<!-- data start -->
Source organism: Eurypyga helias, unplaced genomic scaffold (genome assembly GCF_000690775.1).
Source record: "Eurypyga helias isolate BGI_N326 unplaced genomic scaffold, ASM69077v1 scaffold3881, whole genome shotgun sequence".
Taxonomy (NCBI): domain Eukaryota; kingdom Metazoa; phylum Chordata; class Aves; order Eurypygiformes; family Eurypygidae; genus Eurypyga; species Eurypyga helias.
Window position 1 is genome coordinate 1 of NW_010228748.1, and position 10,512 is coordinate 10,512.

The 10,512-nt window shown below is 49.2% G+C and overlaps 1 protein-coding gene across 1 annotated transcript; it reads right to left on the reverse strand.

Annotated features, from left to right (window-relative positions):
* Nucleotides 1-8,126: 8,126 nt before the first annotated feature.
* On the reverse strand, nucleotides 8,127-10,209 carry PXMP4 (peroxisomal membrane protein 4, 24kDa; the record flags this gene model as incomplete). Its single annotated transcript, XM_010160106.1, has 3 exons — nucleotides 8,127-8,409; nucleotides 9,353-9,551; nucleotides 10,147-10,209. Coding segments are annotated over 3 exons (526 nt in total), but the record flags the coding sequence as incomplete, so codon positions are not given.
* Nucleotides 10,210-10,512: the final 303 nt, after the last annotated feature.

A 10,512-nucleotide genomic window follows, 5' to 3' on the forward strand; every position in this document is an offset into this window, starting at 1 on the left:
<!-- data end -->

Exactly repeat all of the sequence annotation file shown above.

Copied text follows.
Source organism: Eurypyga helias, unplaced genomic scaffold (genome assembly GCF_000690775.1).
Source record: "Eurypyga helias isolate BGI_N326 unplaced genomic scaffold, ASM69077v1 scaffold3881, whole genome shotgun sequence".
Taxonomy (NCBI): domain Eukaryota; kingdom Metazoa; phylum Chordata; class Aves; order Eurypygiformes; family Eurypygidae; genus Eurypyga; species Eurypyga helias.
Window position 1 is genome coordinate 1 of NW_010228748.1, and position 10,512 is coordinate 10,512.

The 10,512-nt window shown below is 49.2% G+C and overlaps 1 protein-coding gene across 1 annotated transcript; it reads right to left on the reverse strand.

Annotated features, from left to right (window-relative positions):
* Nucleotides 1-8,126: 8,126 nt before the first annotated feature.
* On the reverse strand, nucleotides 8,127-10,209 carry PXMP4 (peroxisomal membrane protein 4, 24kDa; the record flags this gene model as incomplete). Its single annotated transcript, XM_010160106.1, has 3 exons — nucleotides 8,127-8,409; nucleotides 9,353-9,551; nucleotides 10,147-10,209. Coding segments are annotated over 3 exons (526 nt in total), but the record flags the coding sequence as incomplete, so codon positions are not given.
* Nucleotides 10,210-10,512: the final 303 nt, after the last annotated feature.

A 10,512-nucleotide genomic window follows, 5' to 3' on the forward strand; every position in this document is an offset into this window, starting at 1 on the left: